I looked into the glass case, my eyes inches away from notes Martin Luther wrote the night before he answered the pope and emperor at Worms. Just behind me was a large chest hauled through Saxony 500 years ago, collecting coins from people paying for indulgences.

In another case, I peered at a letter Luther wrote to a monk when the future reformer was a “visitor” for his Augustinian order. Difficult handwriting, I thought.

Those experiences were at the “Word and Image: Martin Luther’s Reformation” exhibit at the Morgan Library in New York City.

Earlier in Minneapolis, I had seen a 1534 edition of Luther’s translation of the New Testament and stood under the pulpit from the church in Eisleben, Germany, from which Luther preached his last sermon shortly before he died.

The Minneapolis Institute of Art exhibit, “Martin Luther: Art and the Reformation,” also put me close to ink stands from Luther’s desk, a 1523 letter to followers in the Netherlands, paintings of Martin and Katherine Luther by Lucas Cranach, and a scary “hood” worn by doctors treating plague victims, its long “beak” having been stuffed with herbs to ward off the disease.

I have visited Luther sites in Wittenberg, Erfurt and Eisleben in Germany (where some of the exhibit items originated), but it was special—this year being the 500th anniversary of the Reformation—to see these collections of items from Luther’s time.

There is something mystical about being so close to such artifacts. I get the same feeling at historical locations, my feet on the actual ground where monumental things happened. Lutherans do not invest relics with any “holiness,” but I’m always moved when I’m close to the actual items that played a role in extraordinary events.

The items themselves fascinate. There is a richly embroidered chasuble, which Luther may have worn, with a suffering Christ on the back. In New York, I could squint and read the imperial ban issued against Luther when he refused to recant. And in the Minneapolis exhibit, a golden “arm” was once believed to hold the arm of St. James, part of the elector of Saxony’s large collection of relics.

My mind raced through what must have happened with these items. Someone held and read this pamphlet containing Luther’s writings. Did it convince the reader? Or did the reader throw it away?

There is a letter Luther wrote to Pope Leo X. What was in his mind as he wrote it? He was seeking reconciliation. Did he have any hope of being heard?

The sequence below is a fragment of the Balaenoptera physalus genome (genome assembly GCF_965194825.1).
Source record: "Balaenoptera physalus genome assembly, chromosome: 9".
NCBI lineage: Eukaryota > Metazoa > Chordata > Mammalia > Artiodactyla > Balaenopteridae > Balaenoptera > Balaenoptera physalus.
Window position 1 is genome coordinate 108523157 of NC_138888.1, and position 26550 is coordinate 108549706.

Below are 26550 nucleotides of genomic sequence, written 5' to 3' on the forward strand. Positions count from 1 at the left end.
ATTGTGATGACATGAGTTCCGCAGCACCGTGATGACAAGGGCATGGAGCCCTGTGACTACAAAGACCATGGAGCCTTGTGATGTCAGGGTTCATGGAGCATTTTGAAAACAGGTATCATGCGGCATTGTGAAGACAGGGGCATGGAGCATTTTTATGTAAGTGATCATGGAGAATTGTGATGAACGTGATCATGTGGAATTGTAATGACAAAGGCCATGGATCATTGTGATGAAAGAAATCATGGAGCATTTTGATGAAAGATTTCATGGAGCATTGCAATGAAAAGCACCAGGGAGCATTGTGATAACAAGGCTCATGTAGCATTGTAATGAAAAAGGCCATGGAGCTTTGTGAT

In New York, I sought familiar Latin words and phrases in a letter from the pope to Elector Frederick of Saxony. He was Luther’s protector, and Frederick held this very declaration in his hands, promising him reward and honor if he would silence his troublesome monk. Were his hands shaking as he read it? Was he tempted to comply?

Vicious Reformation era polemics leapt off the page of cartoonish woodcuts of pamphlets and books. The pope as a donkey. Luther with seven heads. Drawings mocking Luther’s teachings or Roman authority. I imagined the people who held these publications and either laughed (if they agreed) or were outraged (if they disagreed).

I could easily read words and music for “Ein Feste Burg” in a hymnal published in 1533. I thought about the person who sang from this hymnal, perhaps after hearing Luther preach.

I saw the pamphlet published at Luther’s death, written by the friends with him when he died. The pamphlet no doubt sped around Reformation territory telling people that he died calm and firm in his convictions. I thought of those who must have handled this small publication, perhaps weeping, perhaps wondering if the reforms would survive the reformer.

There is a handle from Luther’s coffin and a picture of Katherine Luther in mourning garb, and I could imagine the grief she must have felt following their surprising union and loving family life.

A book of Luther’s sermons, printed in 1593, reminded me how the “new technology” of the printing press was employed to spread and preserve Reformation teachings.

The items in those exhibits are all “things,” relatively ordinary material objects of wood, paper, metal or ceramic. But great movements, great ideas and the Word of God have come to us through those “things.” It was very good to be near them.

Charles Austin
Charles Austin is a retired ELCA pastor who has served parishes in Iowa, New York and New Jersey. He has also been a reporter for The New York Times and other news organizations.

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